Typically we think about relations with each other, with the Divine, among communities and nations.
What about being in relation to ourselves?
Think about it... if there's any one person with whom we should work on right relation, it's the person you see peering back at you in a mirror, because we're stuck with that person 24/7.
And so we can ask ourselves the question, "Would I rather be right or happy?"
Most of us want to be right, righteous, justice seeking, AND happy.
The sensible idea of rightness or fairness gets a little fuzzy when we consider the concept of forgiveness.
That’s because compassion defies rationality and logic.
An eye for an eye makes good mathematical sense in our head. It brings symmetry.
Forgiveness will never be entirely symmetrical.
That’s because it isn’t as rational as it is soulful.
It calls us to leave the safety of the tree trunk, and to venture out on a limb. There’s vulnerability in being out there on that limb, to be sure.
But our perspective and ability to appreciate the entire landscape of a situation, of another person, is broadened considerably from the vantage point of the limb, not the safer but limited view that the trunk offers.
Such is the case for a friend of mine whose husband had an affair with her sister, the relative to whom she was the closest, during the sister’s stay with them while visiting from out of town.
You can imagine her deep grief over this betrayal from two of the people she loved and trusted most in the world.
She shared with me that central in her experience of moving beyond bitterness was appreciating the fullness of her husband’s and her sister’s humanity.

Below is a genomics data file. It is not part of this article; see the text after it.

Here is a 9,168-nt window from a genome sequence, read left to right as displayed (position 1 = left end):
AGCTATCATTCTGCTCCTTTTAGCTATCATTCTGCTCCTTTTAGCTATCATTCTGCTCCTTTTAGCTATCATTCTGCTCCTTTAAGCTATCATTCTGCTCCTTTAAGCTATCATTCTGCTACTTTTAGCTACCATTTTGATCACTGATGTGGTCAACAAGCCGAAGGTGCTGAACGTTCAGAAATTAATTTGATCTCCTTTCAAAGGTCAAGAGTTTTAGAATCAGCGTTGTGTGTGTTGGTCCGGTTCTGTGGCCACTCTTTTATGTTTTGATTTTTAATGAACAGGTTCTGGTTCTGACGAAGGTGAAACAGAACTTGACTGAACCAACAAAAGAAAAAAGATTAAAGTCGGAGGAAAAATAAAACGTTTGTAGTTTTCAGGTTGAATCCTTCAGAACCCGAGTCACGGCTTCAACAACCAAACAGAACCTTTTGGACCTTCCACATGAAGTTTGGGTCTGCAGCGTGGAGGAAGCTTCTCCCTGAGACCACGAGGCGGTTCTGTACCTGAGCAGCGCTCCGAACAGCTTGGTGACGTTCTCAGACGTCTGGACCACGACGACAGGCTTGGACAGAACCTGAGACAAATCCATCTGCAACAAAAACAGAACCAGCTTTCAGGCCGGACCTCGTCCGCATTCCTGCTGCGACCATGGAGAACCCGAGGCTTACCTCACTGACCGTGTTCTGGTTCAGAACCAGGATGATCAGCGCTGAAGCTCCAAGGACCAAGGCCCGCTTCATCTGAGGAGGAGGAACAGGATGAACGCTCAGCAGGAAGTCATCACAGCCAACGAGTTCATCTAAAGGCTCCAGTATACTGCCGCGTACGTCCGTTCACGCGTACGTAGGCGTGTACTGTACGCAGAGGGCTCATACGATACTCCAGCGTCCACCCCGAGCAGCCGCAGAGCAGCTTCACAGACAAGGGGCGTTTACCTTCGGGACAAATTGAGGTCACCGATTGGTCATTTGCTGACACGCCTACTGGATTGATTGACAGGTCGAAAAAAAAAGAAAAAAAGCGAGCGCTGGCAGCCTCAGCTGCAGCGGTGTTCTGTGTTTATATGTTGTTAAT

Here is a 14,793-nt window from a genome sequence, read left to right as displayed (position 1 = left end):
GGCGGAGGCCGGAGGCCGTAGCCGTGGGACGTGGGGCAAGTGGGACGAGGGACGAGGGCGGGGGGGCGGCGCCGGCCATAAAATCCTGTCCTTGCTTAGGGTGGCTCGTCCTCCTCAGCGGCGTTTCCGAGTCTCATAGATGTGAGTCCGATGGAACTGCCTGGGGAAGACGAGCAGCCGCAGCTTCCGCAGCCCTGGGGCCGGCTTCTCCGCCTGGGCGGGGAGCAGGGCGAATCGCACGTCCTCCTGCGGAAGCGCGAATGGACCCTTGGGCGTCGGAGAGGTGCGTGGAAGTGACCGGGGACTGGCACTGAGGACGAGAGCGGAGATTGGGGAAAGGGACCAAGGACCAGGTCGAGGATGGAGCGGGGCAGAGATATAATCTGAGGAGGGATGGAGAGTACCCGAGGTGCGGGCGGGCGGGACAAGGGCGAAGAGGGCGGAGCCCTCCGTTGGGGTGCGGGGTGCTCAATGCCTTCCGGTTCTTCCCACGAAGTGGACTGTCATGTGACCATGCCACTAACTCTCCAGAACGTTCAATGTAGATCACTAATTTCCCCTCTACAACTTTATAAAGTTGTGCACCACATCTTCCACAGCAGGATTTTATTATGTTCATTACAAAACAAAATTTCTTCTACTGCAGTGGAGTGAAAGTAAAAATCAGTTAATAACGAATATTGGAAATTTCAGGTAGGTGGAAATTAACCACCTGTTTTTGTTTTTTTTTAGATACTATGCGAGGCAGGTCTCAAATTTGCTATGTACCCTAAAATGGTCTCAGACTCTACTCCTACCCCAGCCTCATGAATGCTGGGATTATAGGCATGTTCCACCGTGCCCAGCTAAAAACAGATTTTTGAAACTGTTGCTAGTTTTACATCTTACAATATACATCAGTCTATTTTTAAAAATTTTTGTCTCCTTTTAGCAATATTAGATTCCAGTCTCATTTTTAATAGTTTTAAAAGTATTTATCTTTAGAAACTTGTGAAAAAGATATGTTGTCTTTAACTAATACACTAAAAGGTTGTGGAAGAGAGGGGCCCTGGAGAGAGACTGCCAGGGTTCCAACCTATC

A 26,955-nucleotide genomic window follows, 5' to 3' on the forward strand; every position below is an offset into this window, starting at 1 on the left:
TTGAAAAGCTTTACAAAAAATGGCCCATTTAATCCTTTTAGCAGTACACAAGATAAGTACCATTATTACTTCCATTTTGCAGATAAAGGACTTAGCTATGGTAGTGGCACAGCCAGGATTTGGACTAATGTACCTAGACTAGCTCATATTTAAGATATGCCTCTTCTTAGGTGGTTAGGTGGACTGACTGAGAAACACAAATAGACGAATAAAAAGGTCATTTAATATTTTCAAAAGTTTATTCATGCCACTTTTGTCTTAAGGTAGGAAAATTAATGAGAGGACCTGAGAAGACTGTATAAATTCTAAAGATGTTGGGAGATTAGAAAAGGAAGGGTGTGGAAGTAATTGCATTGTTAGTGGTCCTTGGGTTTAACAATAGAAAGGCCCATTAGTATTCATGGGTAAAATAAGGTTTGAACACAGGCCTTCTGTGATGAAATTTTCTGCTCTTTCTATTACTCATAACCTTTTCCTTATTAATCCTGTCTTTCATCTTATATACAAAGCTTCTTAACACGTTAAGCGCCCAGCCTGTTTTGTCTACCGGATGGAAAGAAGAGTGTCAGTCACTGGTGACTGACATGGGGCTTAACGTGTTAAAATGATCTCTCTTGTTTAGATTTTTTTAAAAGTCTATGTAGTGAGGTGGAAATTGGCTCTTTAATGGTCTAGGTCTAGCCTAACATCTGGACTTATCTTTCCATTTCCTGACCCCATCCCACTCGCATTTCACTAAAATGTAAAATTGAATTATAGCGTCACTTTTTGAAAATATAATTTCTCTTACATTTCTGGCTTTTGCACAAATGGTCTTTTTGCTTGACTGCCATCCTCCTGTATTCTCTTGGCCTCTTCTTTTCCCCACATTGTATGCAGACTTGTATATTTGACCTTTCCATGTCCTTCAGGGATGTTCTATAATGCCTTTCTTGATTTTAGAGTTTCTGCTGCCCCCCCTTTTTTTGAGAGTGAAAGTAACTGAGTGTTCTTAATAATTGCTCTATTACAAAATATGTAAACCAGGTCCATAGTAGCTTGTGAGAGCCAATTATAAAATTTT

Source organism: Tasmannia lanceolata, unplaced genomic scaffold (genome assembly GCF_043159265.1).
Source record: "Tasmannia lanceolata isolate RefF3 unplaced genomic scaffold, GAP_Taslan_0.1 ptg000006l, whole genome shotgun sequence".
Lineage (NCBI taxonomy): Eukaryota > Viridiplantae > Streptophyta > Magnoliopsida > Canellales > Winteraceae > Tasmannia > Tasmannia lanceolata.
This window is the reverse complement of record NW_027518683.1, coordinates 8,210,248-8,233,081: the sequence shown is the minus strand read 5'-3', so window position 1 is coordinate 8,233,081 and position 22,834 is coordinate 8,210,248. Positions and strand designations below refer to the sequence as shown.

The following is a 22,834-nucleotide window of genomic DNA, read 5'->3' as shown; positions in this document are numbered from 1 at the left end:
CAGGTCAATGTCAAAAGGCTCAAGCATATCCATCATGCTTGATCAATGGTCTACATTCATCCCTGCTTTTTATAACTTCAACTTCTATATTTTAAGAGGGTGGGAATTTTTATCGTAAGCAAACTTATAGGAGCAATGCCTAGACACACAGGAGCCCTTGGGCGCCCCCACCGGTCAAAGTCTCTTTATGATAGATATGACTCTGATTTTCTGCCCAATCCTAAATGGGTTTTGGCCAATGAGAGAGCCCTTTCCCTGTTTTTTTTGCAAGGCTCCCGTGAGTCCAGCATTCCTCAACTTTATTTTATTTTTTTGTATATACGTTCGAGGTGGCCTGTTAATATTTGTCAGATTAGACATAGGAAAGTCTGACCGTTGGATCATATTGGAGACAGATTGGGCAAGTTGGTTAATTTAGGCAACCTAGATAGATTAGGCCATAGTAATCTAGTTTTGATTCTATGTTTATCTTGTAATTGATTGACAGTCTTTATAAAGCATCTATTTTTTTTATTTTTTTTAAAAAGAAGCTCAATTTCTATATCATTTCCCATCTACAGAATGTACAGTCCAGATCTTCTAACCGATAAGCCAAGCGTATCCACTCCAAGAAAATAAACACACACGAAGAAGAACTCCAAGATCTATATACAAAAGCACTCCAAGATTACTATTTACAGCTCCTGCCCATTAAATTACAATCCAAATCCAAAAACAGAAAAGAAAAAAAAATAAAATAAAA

She explained that both of these individuals were generally lovely, generous, thoughtful, people, and that their lovable attributes didn’t magically disappear because of their hurtful actions.
Their goodness, she said, still exists as it always has.
My friend was somehow able to recognize that her sister and her husband didn’t engage in those activities to hurt her, and that in the scheme of things, they had burdened themselves more than they had burdened her.
She never used the ‘out on a limb’ analogy, but did say that her perspective became broadened when, through grace, she was able to rise above the eye level ‘at first glance’ perspective to see a more complete picture of these two people who had betrayed her. She says she experienced the Divine more intimately and clearly than ever before through the experience of recognizing the goodness and the hurts of those who hurt her. This calls to mind a quote from Thich Nhat Hanh, who said:
"You cannot force yourself to forgive. Only when you understand what has happened can you have compassion for the other person and forgive him or her. That kind of forgiveness is the fruit of awareness. When you are mindful, you can see the many causes that led the other person to make you suffer, and when you see this, forgiveness and release arise naturally.”
This is similar to another story of a man who extended compassion toward the person who killed his brother. This man said the following of his brother’s murderer,
“For some reason I was able to feel all that he was dealing with. Like condemnation from others. And self-condemnation. Like this hovering darkness that surrounded him. People might think I’m strange to feel that way, but it’s just part of the nature of a person that’s closely connected to God. There’s a connection with God that can allow you to see past what’s in front of you.”
There’s a connection with God that can allow you to see past what’s in front of you.
As people of faith, a central part of our journey is nurturing our connection with the God, or Love, or a Higher Power, or whatever you call the Sacred, so that we can indeed see beyond what’s just in front of us.
Our UU principles certainly reflect this, as they encourage us to see beyond betrayal in order to recognize...
In the weeks following her daughter’s death she would say over and over, “This isn’t fair.” She searched desperately for justice and couldn’t find it.